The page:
Grange Vale flooded last year. Richard cleared the blockage

TRISH AND RICHARD SPEAK IN THE COUNCIL BUDGET DEBATE

On 2 March Sutton Council debated its budget proposals for the next year. The Council has set a responsible budget concentrating its resources on those in greatest need. The background to the debate is that over the last ten years our core central Government funding has been reduced by more than 60% in real terms and we continue to face unprecedented financial pressures.

Trish made a moving speech about the need for additional resources for perinatal services. Here is Richard’s speech:

“I am in my tenth year as a Councillor and I find these annual budget debates in some ways ever more difficult.

But we need to lift our eyes.

It was about seventy years ago that the famous American economist J.K. Galbraith, a hero of mine, coined the phrase “private affluence and public squalor”, pointing out that society spends enormous sums of money on some goods and services while services that are collectively funded by society are generally kept very short of money, something he ascribed, rightly, to the obsession of the political right with cutting taxes and reducing the size of the state.

In modern Britain, we undoubtedly have this phenomenon – made much worse by austerity.

The collectively funded services that in my view society fails to fund adequately include education, hospitals, social care, social housing, welfare, help for the homeless, children’s services, libraries, and support for children with special educational needs. I could go on. And also some services that those on the political right might also want to spend more money on, like the welfare of the armed services.

We need more support for public services but we know that in Tory Britain we will not get it, which makes setting a responsible and well targeted budget of such great importance.

What stands out from this budget statement is the responsibility shown.

We are raising revenue, insofar as we can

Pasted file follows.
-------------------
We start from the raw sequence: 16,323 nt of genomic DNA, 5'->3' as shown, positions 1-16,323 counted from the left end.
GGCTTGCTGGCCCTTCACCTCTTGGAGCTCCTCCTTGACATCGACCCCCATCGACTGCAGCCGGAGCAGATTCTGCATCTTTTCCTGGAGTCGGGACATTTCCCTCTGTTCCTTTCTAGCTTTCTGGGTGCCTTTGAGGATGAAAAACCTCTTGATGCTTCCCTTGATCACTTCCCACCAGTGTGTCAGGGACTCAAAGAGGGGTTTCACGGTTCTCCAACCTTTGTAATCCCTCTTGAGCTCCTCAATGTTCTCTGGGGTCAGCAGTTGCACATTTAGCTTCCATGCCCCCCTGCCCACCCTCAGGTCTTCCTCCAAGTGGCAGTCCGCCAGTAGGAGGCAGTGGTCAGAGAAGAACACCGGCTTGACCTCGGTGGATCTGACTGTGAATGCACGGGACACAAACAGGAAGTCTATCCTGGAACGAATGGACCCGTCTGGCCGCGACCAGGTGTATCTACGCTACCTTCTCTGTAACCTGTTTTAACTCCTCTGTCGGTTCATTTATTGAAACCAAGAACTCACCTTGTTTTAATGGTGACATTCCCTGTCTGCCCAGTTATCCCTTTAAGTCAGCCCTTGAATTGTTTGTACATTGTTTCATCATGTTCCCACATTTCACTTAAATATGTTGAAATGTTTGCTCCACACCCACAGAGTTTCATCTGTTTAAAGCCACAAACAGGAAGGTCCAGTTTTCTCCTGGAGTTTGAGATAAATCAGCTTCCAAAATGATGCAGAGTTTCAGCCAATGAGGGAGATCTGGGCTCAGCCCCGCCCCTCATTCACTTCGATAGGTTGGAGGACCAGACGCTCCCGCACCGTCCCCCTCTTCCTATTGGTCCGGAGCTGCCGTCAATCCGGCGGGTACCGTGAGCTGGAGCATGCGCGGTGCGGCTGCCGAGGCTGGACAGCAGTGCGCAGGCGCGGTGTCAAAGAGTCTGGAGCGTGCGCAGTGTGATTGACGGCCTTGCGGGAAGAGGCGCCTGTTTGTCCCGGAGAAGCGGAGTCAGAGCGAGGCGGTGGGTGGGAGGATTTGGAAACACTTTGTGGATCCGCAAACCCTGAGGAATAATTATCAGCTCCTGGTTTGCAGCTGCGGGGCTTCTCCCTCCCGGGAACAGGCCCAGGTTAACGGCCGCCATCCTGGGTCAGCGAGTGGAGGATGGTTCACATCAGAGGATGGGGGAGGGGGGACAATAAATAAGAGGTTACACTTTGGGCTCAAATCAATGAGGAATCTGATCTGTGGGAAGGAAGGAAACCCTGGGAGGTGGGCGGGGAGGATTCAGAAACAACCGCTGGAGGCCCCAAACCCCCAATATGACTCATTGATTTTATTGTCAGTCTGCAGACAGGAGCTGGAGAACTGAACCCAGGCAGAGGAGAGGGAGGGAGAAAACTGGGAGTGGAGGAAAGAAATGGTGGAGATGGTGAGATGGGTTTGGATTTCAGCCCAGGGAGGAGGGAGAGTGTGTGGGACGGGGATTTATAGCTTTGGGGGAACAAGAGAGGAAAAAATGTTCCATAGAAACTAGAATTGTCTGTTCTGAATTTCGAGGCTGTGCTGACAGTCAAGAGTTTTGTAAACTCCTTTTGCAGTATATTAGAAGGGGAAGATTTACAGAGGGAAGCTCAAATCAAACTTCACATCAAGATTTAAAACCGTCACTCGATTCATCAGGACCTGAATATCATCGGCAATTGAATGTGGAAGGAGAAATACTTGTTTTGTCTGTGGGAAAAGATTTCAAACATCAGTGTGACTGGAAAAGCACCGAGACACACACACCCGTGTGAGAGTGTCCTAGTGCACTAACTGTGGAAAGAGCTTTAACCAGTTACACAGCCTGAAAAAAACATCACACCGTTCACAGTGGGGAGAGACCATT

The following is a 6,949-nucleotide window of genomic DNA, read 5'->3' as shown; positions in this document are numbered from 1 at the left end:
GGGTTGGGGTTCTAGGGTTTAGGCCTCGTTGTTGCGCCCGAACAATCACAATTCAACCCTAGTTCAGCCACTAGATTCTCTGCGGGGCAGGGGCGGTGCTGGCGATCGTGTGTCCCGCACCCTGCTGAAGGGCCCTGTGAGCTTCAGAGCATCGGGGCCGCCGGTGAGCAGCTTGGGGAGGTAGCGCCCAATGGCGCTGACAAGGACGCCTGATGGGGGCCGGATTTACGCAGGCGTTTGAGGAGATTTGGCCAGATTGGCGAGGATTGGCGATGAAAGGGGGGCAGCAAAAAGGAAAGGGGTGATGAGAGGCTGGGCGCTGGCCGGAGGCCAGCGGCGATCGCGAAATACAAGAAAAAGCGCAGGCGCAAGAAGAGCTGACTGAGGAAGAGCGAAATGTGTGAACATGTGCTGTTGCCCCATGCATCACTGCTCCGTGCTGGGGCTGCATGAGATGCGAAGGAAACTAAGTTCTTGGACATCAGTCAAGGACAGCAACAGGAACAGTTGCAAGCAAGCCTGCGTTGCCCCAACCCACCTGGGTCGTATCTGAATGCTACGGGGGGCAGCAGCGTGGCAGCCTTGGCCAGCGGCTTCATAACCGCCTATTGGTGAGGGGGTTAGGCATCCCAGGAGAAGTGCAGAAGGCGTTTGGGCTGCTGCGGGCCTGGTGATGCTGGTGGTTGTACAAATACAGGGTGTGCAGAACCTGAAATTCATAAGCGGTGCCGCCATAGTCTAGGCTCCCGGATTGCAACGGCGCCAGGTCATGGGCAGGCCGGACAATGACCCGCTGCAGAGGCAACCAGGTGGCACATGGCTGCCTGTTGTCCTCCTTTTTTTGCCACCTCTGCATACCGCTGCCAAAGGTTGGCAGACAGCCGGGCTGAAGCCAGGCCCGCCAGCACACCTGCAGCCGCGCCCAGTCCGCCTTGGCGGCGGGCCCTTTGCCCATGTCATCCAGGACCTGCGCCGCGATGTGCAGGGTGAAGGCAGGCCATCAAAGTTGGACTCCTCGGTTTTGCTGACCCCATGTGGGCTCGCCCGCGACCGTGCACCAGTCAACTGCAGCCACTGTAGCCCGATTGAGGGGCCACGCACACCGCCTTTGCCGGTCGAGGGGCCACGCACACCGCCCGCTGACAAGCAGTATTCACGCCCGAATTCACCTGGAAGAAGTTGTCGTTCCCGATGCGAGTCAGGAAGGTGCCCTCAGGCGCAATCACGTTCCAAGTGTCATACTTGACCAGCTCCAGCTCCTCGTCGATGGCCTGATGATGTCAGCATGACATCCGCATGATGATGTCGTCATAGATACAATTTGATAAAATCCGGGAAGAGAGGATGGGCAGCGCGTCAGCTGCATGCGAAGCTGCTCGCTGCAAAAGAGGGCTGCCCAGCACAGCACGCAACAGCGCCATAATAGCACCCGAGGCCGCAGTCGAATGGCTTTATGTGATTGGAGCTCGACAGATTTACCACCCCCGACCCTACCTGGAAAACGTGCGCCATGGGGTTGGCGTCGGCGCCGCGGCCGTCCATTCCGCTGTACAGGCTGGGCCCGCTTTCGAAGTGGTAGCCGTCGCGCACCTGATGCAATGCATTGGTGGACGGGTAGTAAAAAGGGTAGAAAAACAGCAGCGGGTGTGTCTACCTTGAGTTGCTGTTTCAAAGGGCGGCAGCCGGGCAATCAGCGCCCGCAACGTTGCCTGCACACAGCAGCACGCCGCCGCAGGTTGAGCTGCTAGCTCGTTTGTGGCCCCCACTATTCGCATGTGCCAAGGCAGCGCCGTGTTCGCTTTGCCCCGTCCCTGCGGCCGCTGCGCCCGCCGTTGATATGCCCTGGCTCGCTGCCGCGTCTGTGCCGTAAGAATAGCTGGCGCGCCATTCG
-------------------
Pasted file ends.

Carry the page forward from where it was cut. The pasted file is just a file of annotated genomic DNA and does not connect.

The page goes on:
We are not relying on raiding further our meagre reserves.

We are concentrating spending on the priorities that help those in most need.

There is a lot of Government rhetoric about at the moment about ending austerity, but if you look at the actuality of Government policy and spending commitments it remains overall highly fiscally restricted, with much made of a boost in what is a limited number of areas.

The reality is that over the last ten years our core central Government funding has been reduced by more than 60% in real terms and we continue to face unprecedented financial pressures as a result of grant reductions, underfunded new burdens from central Government and increased demand for services – due to demographic pressures and the impact of austerity, particularly cuts in welfare support for those in poverty.

While we’re managing with less, more people than ever need our help – child poverty has grown, more people are using food banks.

About two thirds of our spending is on support to vulnerable adults and children – including on caring for older people, “looked after” children, and people with learning and physical disabilities who need help to live independently.

The way our expenditure is skewed in this way, skewed by our statutory obligations but also our wish to concentrate spending on those in greatest need, is something that I think is not widely realised by our residents, most of whom are of course not consumers of those services.

And it concerns me that if you look at the Council’s risk statement there are areas where the Council faces difficulty in meeting even its statutory obligations – including homelessness, provision for those with Special Educational Needs, Homecare services, and support for child asylum seekers.

But we are an authority pursuing highly responsible policies to keep our head above water and maintaining the absolute priority policies that help the most vulnerable

So my feeling is we can be proud of this budget is – the themes being

1 there are major problems to be tackled

2 there is a very responsible approach and

3 there are policies to support those in greatest need.”

OUR RESIDENTS ARE SATISFIED, BUT CARS CAUSE PROBLEMS

Richard is a member of the Council’s Strategy and Resources Committee, which met on 10 February. The most interesting item was the report on the resident satisfaction survey, which showed some positive results. 74% of residents are satisfied with the work of the Council, 58% believe the Council gives value for money in its work. In his speech to the Committee Richard pointed out that the results showed Sutton as being well ahead of the average – 58% on value for money against a national average of 48%, 74% on satisfaction with the Council against a national average of 63%.

As ever the main issue raised when asked about problems is parking. Problems with the motor car – traffic congestion, speeding traffic, parking – are a major source of problems. The Council has responded with its parking study and we will investigate the scope for creating quiet, traffic free roads in our Ward, with better air quality, if new parking controls lead to more traffic.